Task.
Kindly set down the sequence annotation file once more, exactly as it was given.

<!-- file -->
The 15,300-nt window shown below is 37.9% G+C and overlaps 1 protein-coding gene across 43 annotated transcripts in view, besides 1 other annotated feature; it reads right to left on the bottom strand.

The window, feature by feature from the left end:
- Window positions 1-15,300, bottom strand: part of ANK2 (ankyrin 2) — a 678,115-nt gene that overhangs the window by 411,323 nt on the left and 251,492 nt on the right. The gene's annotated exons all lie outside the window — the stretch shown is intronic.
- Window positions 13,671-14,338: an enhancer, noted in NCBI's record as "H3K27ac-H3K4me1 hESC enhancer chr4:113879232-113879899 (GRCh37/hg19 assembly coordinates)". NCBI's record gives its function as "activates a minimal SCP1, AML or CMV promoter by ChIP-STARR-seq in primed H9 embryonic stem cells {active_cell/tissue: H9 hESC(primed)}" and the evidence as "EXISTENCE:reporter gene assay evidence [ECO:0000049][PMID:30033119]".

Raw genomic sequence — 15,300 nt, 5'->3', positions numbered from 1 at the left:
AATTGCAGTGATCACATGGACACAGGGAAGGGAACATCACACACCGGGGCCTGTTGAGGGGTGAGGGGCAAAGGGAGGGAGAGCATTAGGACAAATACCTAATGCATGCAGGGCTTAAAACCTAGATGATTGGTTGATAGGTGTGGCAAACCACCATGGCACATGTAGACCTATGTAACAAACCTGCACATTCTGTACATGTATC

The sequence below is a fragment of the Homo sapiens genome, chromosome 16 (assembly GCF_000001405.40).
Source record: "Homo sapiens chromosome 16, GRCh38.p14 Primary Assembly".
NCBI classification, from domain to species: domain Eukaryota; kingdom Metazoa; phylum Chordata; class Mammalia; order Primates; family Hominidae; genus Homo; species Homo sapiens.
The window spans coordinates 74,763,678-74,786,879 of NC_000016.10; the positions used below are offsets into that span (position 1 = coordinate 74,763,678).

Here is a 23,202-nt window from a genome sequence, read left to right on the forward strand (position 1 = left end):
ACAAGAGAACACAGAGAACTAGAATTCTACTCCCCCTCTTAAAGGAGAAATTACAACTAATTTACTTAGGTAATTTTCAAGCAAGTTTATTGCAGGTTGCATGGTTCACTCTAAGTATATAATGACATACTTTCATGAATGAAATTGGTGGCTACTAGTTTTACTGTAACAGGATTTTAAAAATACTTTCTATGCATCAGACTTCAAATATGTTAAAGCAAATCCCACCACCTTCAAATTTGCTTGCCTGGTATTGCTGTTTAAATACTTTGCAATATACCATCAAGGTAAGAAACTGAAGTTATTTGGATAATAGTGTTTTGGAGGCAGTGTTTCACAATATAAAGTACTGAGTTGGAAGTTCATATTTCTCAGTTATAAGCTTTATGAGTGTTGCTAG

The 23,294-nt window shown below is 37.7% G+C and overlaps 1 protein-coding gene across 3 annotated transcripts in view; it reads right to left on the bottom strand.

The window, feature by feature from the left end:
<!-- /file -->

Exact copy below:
The 15,300-nt window shown below is 37.9% G+C and overlaps 1 protein-coding gene across 43 annotated transcripts in view, besides 1 other annotated feature; it reads right to left on the bottom strand.

The window, feature by feature from the left end:
- Window positions 1-15,300, bottom strand: part of ANK2 (ankyrin 2) — a 678,115-nt gene that overhangs the window by 411,323 nt on the left and 251,492 nt on the right. The gene's annotated exons all lie outside the window — the stretch shown is intronic.
- Window positions 13,671-14,338: an enhancer, noted in NCBI's record as "H3K27ac-H3K4me1 hESC enhancer chr4:113879232-113879899 (GRCh37/hg19 assembly coordinates)". NCBI's record gives its function as "activates a minimal SCP1, AML or CMV promoter by ChIP-STARR-seq in primed H9 embryonic stem cells {active_cell/tissue: H9 hESC(primed)}" and the evidence as "EXISTENCE:reporter gene assay evidence [ECO:0000049][PMID:30033119]".

Raw genomic sequence — 15,300 nt, 5'->3', positions numbered from 1 at the left:
AATTGCAGTGATCACATGGACACAGGGAAGGGAACATCACACACCGGGGCCTGTTGAGGGGTGAGGGGCAAAGGGAGGGAGAGCATTAGGACAAATACCTAATGCATGCAGGGCTTAAAACCTAGATGATTGGTTGATAGGTGTGGCAAACCACCATGGCACATGTAGACCTATGTAACAAACCTGCACATTCTGTACATGTATC

The sequence below is a fragment of the Homo sapiens genome, chromosome 16 (assembly GCF_000001405.40).
Source record: "Homo sapiens chromosome 16, GRCh38.p14 Primary Assembly".
NCBI classification, from domain to species: domain Eukaryota; kingdom Metazoa; phylum Chordata; class Mammalia; order Primates; family Hominidae; genus Homo; species Homo sapiens.
The window spans coordinates 74,763,678-74,786,879 of NC_000016.10; the positions used below are offsets into that span (position 1 = coordinate 74,763,678).

Here is a 23,202-nt window from a genome sequence, read left to right on the forward strand (position 1 = left end):
ACAAGAGAACACAGAGAACTAGAATTCTACTCCCCCTCTTAAAGGAGAAATTACAACTAATTTACTTAGGTAATTTTCAAGCAAGTTTATTGCAGGTTGCATGGTTCACTCTAAGTATATAATGACATACTTTCATGAATGAAATTGGTGGCTACTAGTTTTACTGTAACAGGATTTTAAAAATACTTTCTATGCATCAGACTTCAAATATGTTAAAGCAAATCCCACCACCTTCAAATTTGCTTGCCTGGTATTGCTGTTTAAATACTTTGCAATATACCATCAAGGTAAGAAACTGAAGTTATTTGGATAATAGTGTTTTGGAGGCAGTGTTTCACAATATAAAGTACTGAGTTGGAAGTTCATATTTCTCAGTTATAAGCTTTATGAGTGTTGCTAG

The 23,294-nt window shown below is 37.7% G+C and overlaps 1 protein-coding gene across 3 annotated transcripts in view; it reads right to left on the bottom strand.

The window, feature by feature from the left end: